She wondered how many of them would stay, now that she was changing. Metamorphosing. She already had her following. She would lose some, she knew, as her blog transitioned from Pilates and squats to Bolognese and cheese sauce. But she also knew that she needed something in her life, something to do, and God, those food blogs she’d studied, watched, salivated over, had certainly been popular.

She’d come home the night of the rugby game with a boot full of groceries in orange plastic bags (another pang of guilt – she’d forgotten the hessian she kept stored in the back seat of the car). She’d nearly closed the supermarket down, wondering how she could arrange the ice cream and frozen meats so they would fit in her freezer, which she was starting to believe was far too small for the average person.

She had heard somewhere that you weren’t meant to shop hungry, but it wasn’t as if she hadn’t eaten enough at the game – she certainly hadn’t expected her stomach to by rumbling at she stalked the aisles of Sainsbury’s, looking for Oreos and Wagon Wheels on special offer. She’d emptied the reduced bin in the produce section. Raided the spices. Relieved them of block upon block of mild cheddar.

This is where the new me starts, Niamh wrote, and once more, clicked Post, sending the new Niamh out into the bright and frightening world.

Last edited by agouderia; 12-30-2015 at 05:54 AM. Reason: wrong word
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Old 09-18-2014, 10:06 AM   #9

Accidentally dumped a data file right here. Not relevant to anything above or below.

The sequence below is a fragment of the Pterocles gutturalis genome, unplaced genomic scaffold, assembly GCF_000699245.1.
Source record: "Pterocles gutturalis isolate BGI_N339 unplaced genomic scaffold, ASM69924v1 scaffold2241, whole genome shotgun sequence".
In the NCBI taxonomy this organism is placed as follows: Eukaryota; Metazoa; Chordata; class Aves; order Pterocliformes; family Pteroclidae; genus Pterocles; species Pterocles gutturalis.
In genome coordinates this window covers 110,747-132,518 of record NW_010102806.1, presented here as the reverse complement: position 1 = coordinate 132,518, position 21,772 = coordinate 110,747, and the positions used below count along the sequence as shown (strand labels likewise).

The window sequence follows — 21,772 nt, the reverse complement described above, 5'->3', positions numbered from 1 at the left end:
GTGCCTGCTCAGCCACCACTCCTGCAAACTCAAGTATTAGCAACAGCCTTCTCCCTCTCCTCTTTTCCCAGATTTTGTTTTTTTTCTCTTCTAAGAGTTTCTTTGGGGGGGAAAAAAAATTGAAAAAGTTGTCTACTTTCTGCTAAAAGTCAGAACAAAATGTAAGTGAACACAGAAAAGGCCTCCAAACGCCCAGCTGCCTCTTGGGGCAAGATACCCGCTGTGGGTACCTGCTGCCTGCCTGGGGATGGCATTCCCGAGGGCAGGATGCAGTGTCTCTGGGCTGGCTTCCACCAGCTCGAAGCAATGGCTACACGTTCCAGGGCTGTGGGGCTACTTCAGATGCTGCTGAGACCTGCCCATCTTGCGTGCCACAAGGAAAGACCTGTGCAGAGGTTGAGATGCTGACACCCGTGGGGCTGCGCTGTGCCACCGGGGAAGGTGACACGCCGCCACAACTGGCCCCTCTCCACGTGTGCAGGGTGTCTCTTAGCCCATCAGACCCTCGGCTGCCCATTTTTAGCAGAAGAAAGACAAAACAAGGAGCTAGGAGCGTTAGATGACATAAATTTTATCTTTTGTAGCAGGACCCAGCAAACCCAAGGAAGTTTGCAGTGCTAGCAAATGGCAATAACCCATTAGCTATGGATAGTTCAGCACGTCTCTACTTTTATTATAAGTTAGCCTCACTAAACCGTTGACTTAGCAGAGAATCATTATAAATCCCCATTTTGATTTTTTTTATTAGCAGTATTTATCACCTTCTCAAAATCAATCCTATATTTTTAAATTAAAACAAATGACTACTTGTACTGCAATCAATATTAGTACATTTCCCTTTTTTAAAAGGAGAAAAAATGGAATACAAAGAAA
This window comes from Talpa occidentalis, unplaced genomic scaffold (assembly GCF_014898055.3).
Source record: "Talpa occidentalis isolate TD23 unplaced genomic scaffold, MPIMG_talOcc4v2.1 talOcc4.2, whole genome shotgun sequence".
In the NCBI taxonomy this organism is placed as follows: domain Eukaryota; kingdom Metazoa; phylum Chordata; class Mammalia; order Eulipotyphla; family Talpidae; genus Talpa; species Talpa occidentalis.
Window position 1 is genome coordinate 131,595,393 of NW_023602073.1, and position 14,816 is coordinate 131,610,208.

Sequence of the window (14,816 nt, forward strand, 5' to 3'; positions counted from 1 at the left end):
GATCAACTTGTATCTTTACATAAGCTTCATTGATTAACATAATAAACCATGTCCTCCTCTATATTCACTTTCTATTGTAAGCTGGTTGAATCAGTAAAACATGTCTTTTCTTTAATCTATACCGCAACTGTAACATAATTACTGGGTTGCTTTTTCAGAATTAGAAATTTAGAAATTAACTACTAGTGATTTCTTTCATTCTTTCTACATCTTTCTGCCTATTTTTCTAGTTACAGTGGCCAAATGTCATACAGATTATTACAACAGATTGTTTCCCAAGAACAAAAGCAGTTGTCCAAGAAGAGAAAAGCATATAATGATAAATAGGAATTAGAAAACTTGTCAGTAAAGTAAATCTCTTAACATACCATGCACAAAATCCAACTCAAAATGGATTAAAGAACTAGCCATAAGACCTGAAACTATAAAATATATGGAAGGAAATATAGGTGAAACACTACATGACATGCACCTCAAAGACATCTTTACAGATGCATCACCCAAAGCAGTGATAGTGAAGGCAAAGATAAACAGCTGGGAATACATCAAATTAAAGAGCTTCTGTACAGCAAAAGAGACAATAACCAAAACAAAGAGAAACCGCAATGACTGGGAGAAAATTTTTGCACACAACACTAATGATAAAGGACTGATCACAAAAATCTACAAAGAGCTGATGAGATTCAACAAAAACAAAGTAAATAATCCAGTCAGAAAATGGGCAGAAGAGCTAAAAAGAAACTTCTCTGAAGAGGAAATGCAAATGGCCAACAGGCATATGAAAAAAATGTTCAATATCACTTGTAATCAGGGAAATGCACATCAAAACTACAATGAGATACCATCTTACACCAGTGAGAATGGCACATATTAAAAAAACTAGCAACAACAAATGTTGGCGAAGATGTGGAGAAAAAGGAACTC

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Default Chapter Four

Chapter 4

A week later Bear greeted her at the door with a bottle of wine, the only thing she’d let him bring to dinner, as she had promised to cook. He’d checked her blog that morning between a whirlwind of meetings and the droning of his boss on road repair figures, so he already knew what they were having: macaroni cheese, peas, thinly-sliced ham. I know I’m on an adventure, she had written, but cream-based foods are new for me. Give me time. I’m sure I’ll start delving into the exotic soon.

The dessert, however, was a surprise.

“I walked to the farm shop down the road,” she said as he stepped inside. She was beaming. Bear could feel himself reflecting her heat, the warm haze enveloping them both as he shucked his tie and jacket onto the coat hook. “They had strawberries and cream,” she said, “so I made trifle.”

She held the bowl out to him, still grinning broadly. Between her palms the glass bowl framed intricate swirls of sponge, cream, and fruit, delicate piping on the top swirling into an elegant spiral.

“Blimey,” Bear breathed, “that’s like saying, ‘I went to the art shop and got some oils, so I painted the Mona Lisa.”

She laughed, blushing. “I think I may have found my calling. Come. Eat.”

Bear obeyed, not able to help enjoying watching her walk into the sitting room, where she had already set up a picnic on the Persian rug. Bear had always enjoyed watching her walk – it was one of the few pleasures he had allowed himself after she and Ger had married (he still always felt guilty for taking that pleasure, mind). Last week, it had been painful to see, all those bones and sharp lines, acute angles. One week and the change was measurable. The hollows in her face had already filled back out, the lines of the tendons in her neck softer, her shoulders more rounded. Her waist less pinched. She was wearing jeans again, and they weren’t threatening to escape by sliding unbidden down her trim thighs. She still lacked the muscle that she had stored up in her years of training, but she must have already made quite some progress toward reaching her former weight.